Ragusa Ibla, Sicily, Italy

Ragusa Ibla from Salita Commendatore (Chiesa di Santa Maria delle Scale bell tower on the right)

Giardino Ibleo

Walk around the tree-lined paths of this lovely garden, first opened in the 19th century, on the eastern edge of Ragusa Ibla. There are benches throughout to relax after a day of sightseeing.

Giardino Ibleo, Ragusa, Sicily, Italy

Giardino Ibleo

Romantic Ragusa

We found Ragusa to have a distinct romantic feeling, especially when walking around at night on the quiet streets with the glow of the street lamps lighting the old buildings and patches of pavement.

Ragusa Ibla at night, Sicily, Italy

Ragusa Ibla at night

Churches tip: Besides the duomo, there are many churches (about 50), some quite small that can be visited. We heard that some tourists make a point of seeing as many as possible. We stopped into a few that we just happened to come across. There’s always something interesting to note about interior decor or architecture, ornate or simple.

Where we stayed

Aurà Guest House Iblea — Via Tenente la Rocca, 4 — a small B&B in a very nice location on the edge of Ragusa Ibla near the park. It is in easy walking distance to Piazza Duomo. If you’re very lucky you might find a free parking space (marked with white lines) near the B&B just down the block. If not, there are paid parking spaces (marked with blue lines) in the nearby Giardino Ibleo parking lot which is where we parked.

Where  we ate

  • That’s a Moro, Largo Camerina, 5 — restaurant with full menu and wine list and a collection of works by local artists to admire throughout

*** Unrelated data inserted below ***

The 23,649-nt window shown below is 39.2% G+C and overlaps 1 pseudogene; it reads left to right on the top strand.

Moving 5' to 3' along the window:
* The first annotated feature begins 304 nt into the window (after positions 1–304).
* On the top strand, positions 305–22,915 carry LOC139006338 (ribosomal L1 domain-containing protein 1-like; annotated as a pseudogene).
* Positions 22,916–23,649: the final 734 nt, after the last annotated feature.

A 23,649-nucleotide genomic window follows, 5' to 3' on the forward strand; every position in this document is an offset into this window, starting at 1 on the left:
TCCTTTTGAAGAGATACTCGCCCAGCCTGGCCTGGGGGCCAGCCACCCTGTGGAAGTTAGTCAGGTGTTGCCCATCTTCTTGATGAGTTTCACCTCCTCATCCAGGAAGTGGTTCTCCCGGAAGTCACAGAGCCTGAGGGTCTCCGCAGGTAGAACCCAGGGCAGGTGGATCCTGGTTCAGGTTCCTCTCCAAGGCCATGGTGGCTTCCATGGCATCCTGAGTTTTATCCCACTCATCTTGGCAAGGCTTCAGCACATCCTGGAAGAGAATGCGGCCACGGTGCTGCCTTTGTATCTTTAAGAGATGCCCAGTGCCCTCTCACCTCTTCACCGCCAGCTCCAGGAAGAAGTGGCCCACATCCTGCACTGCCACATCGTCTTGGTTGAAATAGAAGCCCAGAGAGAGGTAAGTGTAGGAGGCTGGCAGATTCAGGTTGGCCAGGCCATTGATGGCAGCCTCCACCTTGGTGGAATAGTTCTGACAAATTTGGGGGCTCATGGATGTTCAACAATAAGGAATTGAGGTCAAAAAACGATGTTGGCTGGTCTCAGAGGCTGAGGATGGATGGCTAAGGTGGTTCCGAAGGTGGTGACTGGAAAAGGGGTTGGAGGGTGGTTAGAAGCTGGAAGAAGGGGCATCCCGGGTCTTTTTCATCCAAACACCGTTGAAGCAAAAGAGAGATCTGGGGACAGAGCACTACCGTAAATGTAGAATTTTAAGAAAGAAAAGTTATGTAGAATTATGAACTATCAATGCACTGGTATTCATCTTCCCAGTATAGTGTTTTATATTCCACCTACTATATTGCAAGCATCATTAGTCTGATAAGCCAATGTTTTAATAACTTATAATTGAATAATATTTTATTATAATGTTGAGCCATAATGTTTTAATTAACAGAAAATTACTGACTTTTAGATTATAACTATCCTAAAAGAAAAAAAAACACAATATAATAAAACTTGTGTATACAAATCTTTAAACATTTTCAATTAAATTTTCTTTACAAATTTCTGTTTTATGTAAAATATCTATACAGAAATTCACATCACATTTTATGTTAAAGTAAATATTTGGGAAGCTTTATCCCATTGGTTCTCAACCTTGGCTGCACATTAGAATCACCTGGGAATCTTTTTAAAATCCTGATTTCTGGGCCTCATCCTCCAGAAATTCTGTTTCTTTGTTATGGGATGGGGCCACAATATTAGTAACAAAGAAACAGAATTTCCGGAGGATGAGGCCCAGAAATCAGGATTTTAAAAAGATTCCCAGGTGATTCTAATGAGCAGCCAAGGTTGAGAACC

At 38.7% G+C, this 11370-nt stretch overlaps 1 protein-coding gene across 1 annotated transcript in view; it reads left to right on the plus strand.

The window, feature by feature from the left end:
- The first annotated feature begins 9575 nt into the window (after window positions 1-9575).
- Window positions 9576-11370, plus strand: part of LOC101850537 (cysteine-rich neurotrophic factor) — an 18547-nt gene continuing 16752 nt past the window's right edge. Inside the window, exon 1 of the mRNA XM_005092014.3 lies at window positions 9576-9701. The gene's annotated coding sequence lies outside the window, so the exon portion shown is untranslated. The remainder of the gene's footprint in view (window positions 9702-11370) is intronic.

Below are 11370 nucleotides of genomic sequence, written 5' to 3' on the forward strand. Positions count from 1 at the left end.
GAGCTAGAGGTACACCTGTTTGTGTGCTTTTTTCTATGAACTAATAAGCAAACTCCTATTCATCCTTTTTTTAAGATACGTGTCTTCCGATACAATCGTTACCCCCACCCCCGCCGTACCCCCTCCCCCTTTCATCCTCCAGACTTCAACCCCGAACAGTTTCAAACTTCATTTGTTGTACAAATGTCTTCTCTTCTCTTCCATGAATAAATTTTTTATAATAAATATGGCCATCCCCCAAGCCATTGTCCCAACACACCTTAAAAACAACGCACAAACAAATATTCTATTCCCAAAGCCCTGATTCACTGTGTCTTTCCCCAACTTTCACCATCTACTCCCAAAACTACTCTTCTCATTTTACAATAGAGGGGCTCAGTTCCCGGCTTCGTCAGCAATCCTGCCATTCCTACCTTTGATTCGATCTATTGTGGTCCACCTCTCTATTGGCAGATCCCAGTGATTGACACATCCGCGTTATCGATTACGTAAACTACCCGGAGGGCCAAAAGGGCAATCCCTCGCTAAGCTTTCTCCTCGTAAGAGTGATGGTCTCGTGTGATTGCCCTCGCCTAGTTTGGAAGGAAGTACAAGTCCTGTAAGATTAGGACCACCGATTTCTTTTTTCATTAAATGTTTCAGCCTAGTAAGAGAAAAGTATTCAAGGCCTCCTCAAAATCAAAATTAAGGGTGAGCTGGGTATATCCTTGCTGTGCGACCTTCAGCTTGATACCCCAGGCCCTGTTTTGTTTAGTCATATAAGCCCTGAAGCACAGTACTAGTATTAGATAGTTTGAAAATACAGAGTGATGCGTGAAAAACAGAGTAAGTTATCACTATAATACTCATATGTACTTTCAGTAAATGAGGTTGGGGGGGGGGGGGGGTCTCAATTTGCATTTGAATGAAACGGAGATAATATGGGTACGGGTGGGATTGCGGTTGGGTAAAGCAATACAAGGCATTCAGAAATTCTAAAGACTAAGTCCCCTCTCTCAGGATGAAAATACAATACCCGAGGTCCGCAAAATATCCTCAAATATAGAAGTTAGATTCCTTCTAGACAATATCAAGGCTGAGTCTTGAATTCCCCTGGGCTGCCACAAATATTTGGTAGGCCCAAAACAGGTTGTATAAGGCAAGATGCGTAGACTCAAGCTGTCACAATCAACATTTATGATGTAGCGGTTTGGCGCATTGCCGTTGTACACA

• Trattoria La Bettola, Largo Camerina, 7 — nothing special, but a good Sicilian meal with a very limited wine selection. One red wine was available by the bottle which was ok, but not great. It’s actually located right next to That’s a Moro — both were close to our B&B.
  • Enoteca il Barocco, Corso XXV Aprile, 33 — small wine shop and local food products with a few tables inside and outside for enjoying their wines, meats, cheeses, salads and more. It was our favorite food and wine place in Ragusa.
Mr. TWS at Enoteca il Barocco, a wine shop in Ragusa, Sicily, Italy

Enoteca il Barocco

Where we should have dined tip: Although the two restaurants near our B&B recommended by our host were very convenient to our accommodations, we should have booked a table for dinner at Locanda Don Serafino or Ristorante Duomo, two Michelin-starred restaurants in Ragusa for one of the nights.

General trip tips: 1) Timing is everything. 2) Make sure you check what events are happening in the towns you’re visiting. — After breakfast at our B&B, we were on our way to Siracusa, our next destination. Our plan was to stop in Noto, another Baroque hill town, for lunch and to get a quick glimpse of the famous cathedral. We did not know that the annual flower festival (a major local event) was taking place, closing off a main street and several side streets. We got hopelessly lost in the narrow one-way lanes and could not find parking anywhere near the city center. So we decided to get out of town and pay a visit to Noto another time.

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3 thoughts on “Going Baroque — Things to Do in Ragusa

  1. Tom Bartel

    Ragusa looks lovely. I always think of Sicily as being more ancient. All the Greek and Roman ruins, with an occasional 12th Century church thrown in. Good to know there’s more variety. I’ve been wanting to get back to Sicily ever since we left.

  2. Mary

    After recently discovering your blog, I came across this post on Ragusa which was my paternal grandparents’ birthplace. I’ve never been there but thoroughly enjoyed reading about your experiences and seeing it vicariously through your beautiful photos. I must say my favorite pic is the last one taken at Enoteca il Barocco.
    I believe the food pictured is what my Nonna called scaccia. I remember three different types she made – spinach with raisins, cauliflower, seasoned with garlic and red pepper flakes and her classic one with tomato sauce, basil leaves and thin slices of cheese (perhaps Caciocavallo).